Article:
Staff Picks: Barton Fink at Film Forum; Cats! selected by the Criterion Collection


    Film Forum – Barton Fink – January 29

    I suppose there could be no better self-proclaimed champion of the proletariat and vehicle of Hollywood satire than a New York playwright. You will find exactly that sentiment in Barton Fink the man. In Barton Fink the movie, that man’s piety and pedantry characterize his so-called writing process as he claims to serve an age-old pretension of art: that it be created for and about the Common Man… as long as that man is plainly uncommon.

    Set in 1941 and loosely based on American playwright Clifford Odets, Barton Fink illustrates how a left-wing hero of the working class fresh off his first Broadway hit might not smoothly transition into the role of Hollywood screenplay manufacturer. Indeed Fink (John Turturro) possesses the creativity, intellect, and antisocial personality disorder required to be a respectable writer. But can he write a wrestling film? Such are his marching orders from Capitol Pictures executive Jack Lipnick (Michael Lerner).

    Fink dutifully sets out to create a first draft and checks into Hotel Earle, a vast Art Deco building with drab walls and long corridors that give the place a surreal emptiness. Under the hapless guidance of a flippant producer (Tony Shalhoub) and an esteemed writer-turned-drunkard (John Mahoney), Fink finds no peace of mind while making big money within the studio system. Finally, the presence of Charlie (John Goodman) as the next-door neighbor, traveling insurance salesman, and possibly Satan himself creates a sense of foreboding throughout and ultimately shows how Fink’s exploration of the mind comes at a steep price.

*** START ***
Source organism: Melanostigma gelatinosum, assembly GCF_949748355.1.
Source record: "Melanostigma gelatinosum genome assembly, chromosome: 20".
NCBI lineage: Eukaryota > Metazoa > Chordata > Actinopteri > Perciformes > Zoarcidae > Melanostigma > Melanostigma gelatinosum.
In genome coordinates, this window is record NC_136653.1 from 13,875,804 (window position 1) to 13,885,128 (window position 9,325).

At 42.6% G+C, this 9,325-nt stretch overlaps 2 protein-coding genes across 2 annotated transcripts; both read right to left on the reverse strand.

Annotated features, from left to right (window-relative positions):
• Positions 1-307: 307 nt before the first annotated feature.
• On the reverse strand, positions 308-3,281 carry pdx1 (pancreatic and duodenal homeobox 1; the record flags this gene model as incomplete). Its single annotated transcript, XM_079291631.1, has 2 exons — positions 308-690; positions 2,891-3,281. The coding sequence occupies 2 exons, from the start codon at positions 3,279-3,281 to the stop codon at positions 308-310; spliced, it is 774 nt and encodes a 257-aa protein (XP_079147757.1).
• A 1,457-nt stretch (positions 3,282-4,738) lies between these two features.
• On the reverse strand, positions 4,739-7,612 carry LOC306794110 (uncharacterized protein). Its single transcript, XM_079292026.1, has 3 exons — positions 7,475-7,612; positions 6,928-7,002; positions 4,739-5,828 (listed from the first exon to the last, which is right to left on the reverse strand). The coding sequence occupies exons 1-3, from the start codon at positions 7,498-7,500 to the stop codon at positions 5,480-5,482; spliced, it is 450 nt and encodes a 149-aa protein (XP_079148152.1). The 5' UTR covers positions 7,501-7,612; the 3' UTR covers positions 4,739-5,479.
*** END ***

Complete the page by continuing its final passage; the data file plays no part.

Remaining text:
In typical Coen Brothers fashion, the film rears its head at genre classification and moves to the rhythm of an offbeat drum. The Coens achieve a sustained feeling of unease and unpredictability through sound, tempo, and visual style. Murmurs, hums, cries, buzzes, and rings all permeate Fink’s world within the hotel. A sex scene transitions into a snakelike journey down a bathroom drain. Hotel bedrooms and hallways become apocalyptic spectacles of blood and fire. As he tries to write, Fink’s enthusiasm transforms into desperation, and his inner artistic reverie has become a nightmarish landscape.

    What seems like a grandiose exploration of the nature of creativity and the purpose of art really just manifests as the story of a writer whose artistic purity reveals itself as merely self-obsession. Fink claims to work for the Common Man, but only reaches out to others when it would serve his own desires. Instead of listening to Charlie tell stories of his travels, Fink obliviously blabbers on about his own fantasies. What looked like a Hollywood satire story on the surface actually resembles a darkly comedic portrait of a hack.

    Sure, Hollywood might be a place where creativity is stifled, art is commoditized, and morals are compromised. And maybe the path from a New York theatre to an LA backlot exists for sellouts and phonies. But perhaps a writer doesn’t need to travel that far to witness men putting a price on the formerly intrinsic value of art. Fink says he understands the Common Man, but he misses the fact that for many common men, the influence of money holds the most built-in appeal.